Thomas Smith left home in the 1850’s and headed for the Australian gold fields. He spent five years there before coming to Natal. On arrival in Natal in 1855 he was granted 3000 acres in Northern Natal and named his farm “Dundee”. He was a building contractor, farmed on a small scale and was responsible for building many of the homesteads in the area.
Peter Smith and his wife Ann arrived in Natal in1859. His initial farming venture in the Ladysmith area failed, but in 1864 Thomas built a small cottage on “Dundee” and persuaded Peter and Ann and their family to join him. Thomas was a confirmed bachelor and never married. He continued with his building contracting, whilst Peter took over the farming operations. The brothers burnt their own bricks and established a fine herd of South Devon cattle and a flock of merino sheep on “Dundee”.
Peter and Ann had 5 children and many descendants still live and farm in the Dundee area.
Dugald Macphail came from Scotland to live in Natal in 1864. In 1870 he visited the Dundee district and stayed with Peter Smith and his family on the farm “Dundee.” Two years later he returned to this district and bought the farm “Craigside” and married Isabella Petrie Smith, daughter of Peter Smith. Isabella died in childbirth 3 years later, leaving him with 2 young daughters. Two years later he remarried.
He joined the Buffalo Border Guard in 1873 and in 1879 as Quartermaster survived the Battle of Isandlwana. In 1882 he, together with Peter Smith, William Smith and Charles Willson, was instrumental in founding the town of Dundee.
Coalmining began in this area in the early 1860’s. Peter Smith had found coal on his farm “Dundee” in 1864 and his neighbour , E. Howe Pascoe, had also begun mining operations on “Coalfields”. Many people were attracted to the mines and the need for a town was soon being discussed. Coal was being taken out of Talana hill and by 1878 Peter Smith was employing Cornish miners.
The mine and the store enjoyed a boom when, from March to June 1879, the British Army made the valley their headquarters for the Second Invasion of Zululand. This encouraged Peter Smith to enlarge his interests. In 1882 he brought out from Scotland a fellow Dundodian, James McConnachie, to develop further coal deposits. This mining engineer was to transform the industry.
The Dundee Coal Company was formally established in 1889. The coal mined here was of a high quality. The expansion of mines, traders, explorers in the area led to a community that started to grow.A small village of wattle and daub and wood and iron cottages grew – the beginning of the town of Dundee. Many people were attracted to the area and the need for a town became a necessity.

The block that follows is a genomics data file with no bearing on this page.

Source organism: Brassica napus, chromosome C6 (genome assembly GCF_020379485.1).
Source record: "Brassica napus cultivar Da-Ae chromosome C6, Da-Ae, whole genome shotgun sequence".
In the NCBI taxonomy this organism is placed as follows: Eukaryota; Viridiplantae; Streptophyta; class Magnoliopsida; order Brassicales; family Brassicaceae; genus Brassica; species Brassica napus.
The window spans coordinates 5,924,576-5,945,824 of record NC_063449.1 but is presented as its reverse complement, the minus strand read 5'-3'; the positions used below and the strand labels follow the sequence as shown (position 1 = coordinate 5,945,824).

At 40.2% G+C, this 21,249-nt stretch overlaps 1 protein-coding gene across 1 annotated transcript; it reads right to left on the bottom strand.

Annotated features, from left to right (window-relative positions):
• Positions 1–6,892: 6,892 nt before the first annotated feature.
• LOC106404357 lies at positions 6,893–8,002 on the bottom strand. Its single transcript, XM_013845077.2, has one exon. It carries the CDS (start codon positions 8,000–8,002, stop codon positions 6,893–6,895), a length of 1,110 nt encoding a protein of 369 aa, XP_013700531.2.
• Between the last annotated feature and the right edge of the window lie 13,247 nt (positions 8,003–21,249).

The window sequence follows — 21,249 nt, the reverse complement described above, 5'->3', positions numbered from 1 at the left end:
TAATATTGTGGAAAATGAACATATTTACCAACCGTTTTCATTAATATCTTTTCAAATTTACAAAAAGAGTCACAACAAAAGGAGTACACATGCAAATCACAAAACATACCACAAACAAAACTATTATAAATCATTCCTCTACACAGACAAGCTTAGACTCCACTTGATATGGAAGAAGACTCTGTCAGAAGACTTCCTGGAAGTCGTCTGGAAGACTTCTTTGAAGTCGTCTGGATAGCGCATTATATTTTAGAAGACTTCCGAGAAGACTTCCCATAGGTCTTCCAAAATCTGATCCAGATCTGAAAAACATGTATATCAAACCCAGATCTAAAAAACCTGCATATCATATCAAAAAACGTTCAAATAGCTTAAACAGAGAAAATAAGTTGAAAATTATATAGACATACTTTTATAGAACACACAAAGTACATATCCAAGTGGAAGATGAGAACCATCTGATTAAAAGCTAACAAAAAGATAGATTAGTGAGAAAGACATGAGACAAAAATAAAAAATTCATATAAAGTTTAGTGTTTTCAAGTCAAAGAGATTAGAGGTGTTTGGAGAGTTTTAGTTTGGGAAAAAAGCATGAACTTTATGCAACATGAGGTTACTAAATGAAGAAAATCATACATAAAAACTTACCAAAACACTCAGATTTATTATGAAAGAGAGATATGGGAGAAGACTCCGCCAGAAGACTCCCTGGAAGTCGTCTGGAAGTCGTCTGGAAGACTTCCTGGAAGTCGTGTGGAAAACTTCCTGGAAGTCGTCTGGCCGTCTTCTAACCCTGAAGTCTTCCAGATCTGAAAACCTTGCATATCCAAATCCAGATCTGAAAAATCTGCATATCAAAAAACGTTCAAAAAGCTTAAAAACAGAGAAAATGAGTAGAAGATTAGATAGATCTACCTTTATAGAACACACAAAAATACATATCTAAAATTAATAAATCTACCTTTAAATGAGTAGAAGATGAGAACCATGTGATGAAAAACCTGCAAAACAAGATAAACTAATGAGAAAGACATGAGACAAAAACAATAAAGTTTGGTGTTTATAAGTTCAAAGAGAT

A township was surveyed and planned on the farm “Coalfields” in 1882, named “Dundee”.
Peter Smith was persuaded by his son, William Craighead Smith and by Dugald MacPhail and Charles Willson, to establish a town as well. 1000 acres of “Dundee” farm was used for this purpose, This township was called “Dundee Proper”. Both townships were proclaimed in 1882. In 1884 the Government decided to have a finger in the pie and established “Dundee Extension”.
Thus, until 1896, when the joint townships achieved Borough status, Dundee was divided into three parts: “Dundee”, “Dundee Proper” and “Dundee Extension”. Powerful business associates brought capital into the small mining town, which developed so rapidly and in such style that it became known as “Coalopolis” and the “Capital” of Northern Natal. Before the Anglo Boer War, Dundee grew at a phenomenal rate.
Despite the affluence of the town and of the company he had created, Peter Smith remained essentially a genuine and forthright man. Well loved, with many staunch friends, he was always hospitable and kindly. Peter, with his devoted wife, Ann, continued to live in the same unpretentious home on the slopes of Talana hill.
Dundee was the scene of the first battle of the Anglo Boer War in 1899. British forces had been sent to the town to protect the town and coal mines. Boer forces entering Natal had swung around Utrecht and Vryheid to collect the Boer commandos in those areas and they had climbed Talana and Lennox hills on the night of 19th October 1899. Maroela Erasmus and his men occupied Mpati mountain. On Friday morning 20th October the Boers opened fire on the British camp on the outskirts of Dundee. The British forces retaliated with an artillery and infantry assault on Talana hill. So began the long and bitter war that only ended in May 1902.
In 1906 Dundee was used as a mustering point for British forces for the Bambatha Rebellion (Uprising). This conflict occurred as a result of a refusal by Bambatha to pay the hated poll tax.
7000 British troops and 25 Indian stretcher bearers under command of Sgt Mohandas K Gandhi mustered on the playing fields of Dundee High School to march off for Greytwon.